Offer transurethral resection of the prostate, followed by intravesical instillation of BCG to patients with CIS in the epithelial lining of the prostatic urethra.
Discuss immediate radical cystectomy (RC) with patients at the highest risk of tumour progression (see Section 7.6).
Offer a RC to patients with BCG unresponsive tumours (see Section 7.7).
Offer patients with BCG unresponsive tumours, who are not candidates for RC due to comorbidities, preservation strategies (intravesical chemotherapy, chemotherapy and microwave-induced hyperthermia, electromotive administration of chemotherapy, intravesical- or systemic immunotherapy; preferably within clinical trials).
Recommendations - technical aspects for treatment
If given, administer a single immediate instillation of chemotherapy within 24 hours after TURB.
Omit a single immediate instillation of chemotherapy in any case of overt or suspected bladder perforation or bleeding requiring bladder irrigation.
Give clear instructions to the nursing staff to control the free flow of the bladder catheter at the end of the immediate instillation.
The optimal schedule and duration of further intravesical chemotherapy instillation is not defined; however, it should not exceed one year.
If intravesical chemotherapy is given, use the drug at its optimal pH and maintain the concentration of the drug by reducing fluid intake before and during instillation.
The length of individual instillation should be one to two hours.
BCG intravesical immunotherapy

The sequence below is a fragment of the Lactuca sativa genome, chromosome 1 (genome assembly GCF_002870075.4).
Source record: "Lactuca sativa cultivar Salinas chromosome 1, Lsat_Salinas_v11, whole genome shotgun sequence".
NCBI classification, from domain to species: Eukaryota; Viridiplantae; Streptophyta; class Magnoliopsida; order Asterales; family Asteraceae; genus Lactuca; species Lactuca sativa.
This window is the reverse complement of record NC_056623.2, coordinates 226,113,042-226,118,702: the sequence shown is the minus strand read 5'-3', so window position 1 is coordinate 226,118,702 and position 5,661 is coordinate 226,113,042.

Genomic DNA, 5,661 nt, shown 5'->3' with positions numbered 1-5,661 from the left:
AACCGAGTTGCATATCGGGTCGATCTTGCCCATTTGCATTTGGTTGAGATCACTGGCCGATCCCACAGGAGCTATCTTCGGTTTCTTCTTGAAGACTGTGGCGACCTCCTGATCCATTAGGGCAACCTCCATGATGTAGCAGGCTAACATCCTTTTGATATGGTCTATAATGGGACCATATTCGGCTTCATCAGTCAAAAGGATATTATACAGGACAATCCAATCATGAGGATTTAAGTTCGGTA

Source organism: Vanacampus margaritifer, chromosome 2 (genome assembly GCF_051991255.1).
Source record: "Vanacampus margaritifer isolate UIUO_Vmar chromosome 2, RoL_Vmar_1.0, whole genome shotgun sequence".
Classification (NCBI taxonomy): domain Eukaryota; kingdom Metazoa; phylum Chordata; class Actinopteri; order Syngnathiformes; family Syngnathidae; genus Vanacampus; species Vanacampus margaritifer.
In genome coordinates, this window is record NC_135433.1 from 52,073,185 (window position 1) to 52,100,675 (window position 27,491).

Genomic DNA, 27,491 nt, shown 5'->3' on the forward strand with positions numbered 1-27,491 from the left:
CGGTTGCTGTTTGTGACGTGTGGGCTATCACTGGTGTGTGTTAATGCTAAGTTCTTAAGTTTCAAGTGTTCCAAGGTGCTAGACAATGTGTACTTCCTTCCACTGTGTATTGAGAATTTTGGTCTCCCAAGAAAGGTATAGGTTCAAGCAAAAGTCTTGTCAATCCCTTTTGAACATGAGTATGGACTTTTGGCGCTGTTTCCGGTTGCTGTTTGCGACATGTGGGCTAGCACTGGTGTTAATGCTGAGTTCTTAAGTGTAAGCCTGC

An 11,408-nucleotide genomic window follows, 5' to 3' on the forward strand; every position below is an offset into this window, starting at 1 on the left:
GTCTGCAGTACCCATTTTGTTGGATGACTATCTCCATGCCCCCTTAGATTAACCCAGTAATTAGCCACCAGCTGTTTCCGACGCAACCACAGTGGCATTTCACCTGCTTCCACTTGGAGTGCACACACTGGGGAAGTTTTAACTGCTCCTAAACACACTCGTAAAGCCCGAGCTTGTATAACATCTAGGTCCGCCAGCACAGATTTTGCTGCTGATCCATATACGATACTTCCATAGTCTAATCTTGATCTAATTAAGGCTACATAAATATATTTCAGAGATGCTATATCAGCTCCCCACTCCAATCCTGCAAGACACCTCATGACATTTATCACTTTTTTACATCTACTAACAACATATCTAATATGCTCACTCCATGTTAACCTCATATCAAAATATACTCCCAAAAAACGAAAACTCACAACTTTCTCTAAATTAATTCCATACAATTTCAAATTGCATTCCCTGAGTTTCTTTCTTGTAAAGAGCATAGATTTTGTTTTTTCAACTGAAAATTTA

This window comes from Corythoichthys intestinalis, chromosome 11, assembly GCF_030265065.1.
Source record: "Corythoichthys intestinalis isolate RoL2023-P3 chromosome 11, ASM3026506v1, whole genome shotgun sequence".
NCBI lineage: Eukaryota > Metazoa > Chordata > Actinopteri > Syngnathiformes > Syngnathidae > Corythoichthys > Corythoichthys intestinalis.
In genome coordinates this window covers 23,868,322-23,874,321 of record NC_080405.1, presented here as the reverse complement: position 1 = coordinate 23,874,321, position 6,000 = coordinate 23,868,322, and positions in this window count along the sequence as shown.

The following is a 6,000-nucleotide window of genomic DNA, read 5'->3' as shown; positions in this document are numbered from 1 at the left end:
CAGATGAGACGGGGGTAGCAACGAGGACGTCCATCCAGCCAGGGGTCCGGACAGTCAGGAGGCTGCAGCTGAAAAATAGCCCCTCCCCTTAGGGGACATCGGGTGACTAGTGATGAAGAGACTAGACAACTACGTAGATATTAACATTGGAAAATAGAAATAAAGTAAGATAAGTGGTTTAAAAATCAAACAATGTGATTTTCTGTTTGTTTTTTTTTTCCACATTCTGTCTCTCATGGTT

Absolute contraindications of BCG intravesical instillation are:
during the first two weeks after TURB;
in patients with visible haematuria;
after traumatic catheterisation;
in patients with symptomatic urinary tract infection.
7.6.Treatment recommendations in TaT1 tumours and carcinoma in situ according to risk stratification
Primary, solitary, TaG1 (PUNLMP, LG), < 3 cm, no CIS.
One immediate instillation of intravesical chemotherapy after TURB.
All tumours not defined in the two adjacent categories (between the category of low and high risk).
In patients with previous low recurrence rate (less than or equal to one recurrence per year) and expected EORTC recurrence score < 5, one immediate instillation of intravesical chemotherapy after TURB. In all patients either one-year full-dose BCG treatment (induction plus 3weekly instillations at 3, 6 and 12 months), or instillations of chemotherapy (the optimal schedule is not known) for a maximum of one year.
Any of the following:
G3 (HG) tumour;
Multiple, recurrent and large (> 3 cm) TaG1G2/LG tumours (all features must be present).
Intravesical full-dose BCG instillations for one to three years or radical cystectomy (in highest-risk tumours - see below).
Subgroup of highest-risk tumours
T1G3/HG associated with concurrent
bladder CIS, multiple and/or large T1G3/HG and/or recurrent T1G3/HG, T1G3/HG with CIS in the prostatic urethra, some forms of variant histology of urothelial carcinoma, LVI (see Sections 4.7 and 6.4).
Radical cystectomy should be considered. In those who refuse or are unfit for RC intravesical full-dose BCG instillations for one to three years.
1. Radical cystectomy (RC).
2. Enrollment in clinical trials assessing new treatment strategies.
3. Bladder-preserving strategies in patients unsuitable or refusing RC.
Late BCG relapsing: T1Ta/HG recurrence > 6 months or CIS > 12 months of last BCG exposure
1. Radical cystectomy or repeat BCG course according to individual situation.